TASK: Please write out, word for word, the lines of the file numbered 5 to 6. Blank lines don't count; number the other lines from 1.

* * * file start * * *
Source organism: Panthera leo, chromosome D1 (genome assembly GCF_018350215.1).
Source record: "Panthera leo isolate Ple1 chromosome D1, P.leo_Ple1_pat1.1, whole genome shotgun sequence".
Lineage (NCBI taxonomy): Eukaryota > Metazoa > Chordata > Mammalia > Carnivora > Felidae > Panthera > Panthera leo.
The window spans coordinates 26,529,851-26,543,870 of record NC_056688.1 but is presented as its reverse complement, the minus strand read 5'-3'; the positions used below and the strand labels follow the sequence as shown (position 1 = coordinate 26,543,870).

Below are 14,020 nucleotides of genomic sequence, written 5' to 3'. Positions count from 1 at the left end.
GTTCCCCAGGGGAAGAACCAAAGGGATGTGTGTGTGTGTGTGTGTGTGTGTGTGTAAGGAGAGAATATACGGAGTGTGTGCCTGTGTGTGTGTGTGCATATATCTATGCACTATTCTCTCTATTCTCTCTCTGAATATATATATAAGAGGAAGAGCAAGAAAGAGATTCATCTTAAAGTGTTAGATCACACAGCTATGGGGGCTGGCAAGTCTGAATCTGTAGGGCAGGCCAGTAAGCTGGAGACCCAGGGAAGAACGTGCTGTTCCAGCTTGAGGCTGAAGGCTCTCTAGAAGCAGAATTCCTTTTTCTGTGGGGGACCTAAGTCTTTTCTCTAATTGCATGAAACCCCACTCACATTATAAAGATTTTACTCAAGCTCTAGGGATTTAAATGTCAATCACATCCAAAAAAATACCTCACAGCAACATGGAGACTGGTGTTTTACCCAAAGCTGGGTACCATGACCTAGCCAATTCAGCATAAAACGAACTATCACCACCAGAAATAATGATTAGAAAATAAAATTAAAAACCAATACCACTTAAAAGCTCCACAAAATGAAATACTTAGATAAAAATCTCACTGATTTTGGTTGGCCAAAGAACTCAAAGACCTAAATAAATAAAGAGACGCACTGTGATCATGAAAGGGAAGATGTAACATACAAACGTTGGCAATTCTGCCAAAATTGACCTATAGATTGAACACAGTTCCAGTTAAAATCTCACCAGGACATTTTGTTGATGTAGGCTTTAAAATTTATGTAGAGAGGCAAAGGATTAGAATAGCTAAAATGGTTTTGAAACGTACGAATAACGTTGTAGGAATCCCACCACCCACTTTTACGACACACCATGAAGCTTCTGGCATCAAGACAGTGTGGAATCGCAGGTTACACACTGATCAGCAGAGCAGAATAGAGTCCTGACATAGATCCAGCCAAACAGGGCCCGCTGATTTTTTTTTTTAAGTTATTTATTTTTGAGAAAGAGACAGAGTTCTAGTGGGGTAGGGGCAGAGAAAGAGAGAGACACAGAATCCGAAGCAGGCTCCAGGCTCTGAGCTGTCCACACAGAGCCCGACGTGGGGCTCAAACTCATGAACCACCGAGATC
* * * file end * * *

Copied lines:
Below are 14,020 nucleotides of genomic sequence, written 5' to 3'. Positions count from 1 at the left end.
GTTCCCCAGGGGAAGAACCAAAGGGATGTGTGTGTGTGTGTGTGTGTGTGTGTGTAAGGAGAGAATATACGGAGTGTGTGCCTGTGTGTGTGTGTGCATATATCTATGCACTATTCTCTCTATTCTCTCTCTGAATATATATATAAGAGGAAGAGCAAGAAAGAGATTCATCTTAAAGTGTTAGATCACACAGCTATGGGGGCTGGCAAGTCTGAATCTGTAGGGCAGGCCAGTAAGCTGGAGACCCAGGGAAGAACGTGCTGTTCCAGCTTGAGGCTGAAGGCTCTCTAGAAGCAGAATTCCTTTTTCTGTGGGGGACCTAAGTCTTTTCTCTAATTGCATGAAACCCCACTCACATTATAAAGATTTTACTCAAGCTCTAGGGATTTAAATGTCAATCACATCCAAAAAAATACCTCACAGCAACATGGAGACTGGTGTTTTACCCAAAGCTGGGTACCATGACCTAGCCAATTCAGCATAAAACGAACTATCACCACCAGAAATAATGATTAGAAAATAAAATTAAAAACCAATACCACTTAAAAGCTCCACAAAATGAAATACTTAGATAAAAATCTCACTGATTTTGGTTGGCCAAAGAACTCAAAGACCTAAATAAATAAAGAGACGCACTGTGATCATGAAAGGGAAGATGTAACATACAAACGTTGGCAATTCTGCCAAAATTGACCTATAGATTGAACACAGTTCCAGTTAAAATCTCACCAGGACATTTTGTTGATGTAGGCTTTAAAATTTATGTAGAGAGGCAAAGGATTAGAATAGCTAAAATGGTTTTGAAACGTACGAATAACGTTGTAGGAATCCCACCACCCACTTTTACGACACACCATGAAGCTTCTGGCATCAAGACAGTGTGGAATCGCAGGTTACACACTGATCAGCAGAGCAGAATAGAGTCCTGACATAGATCCAGCCAAACAGGGCCCGCTGATTTTTTTTTTTAAGTTATTTATTTTTGAGAAAGAGACAGAGTTCTAGTGGGGTAGGGGCAGAGAAAGAGAGAGACACAGAATCCGAAGCAGGCTCCAGGCTCTGAGCTGTCCACACAGAGCCCGACGTGGGGCTCAAACTCATGAACCACCGAGATC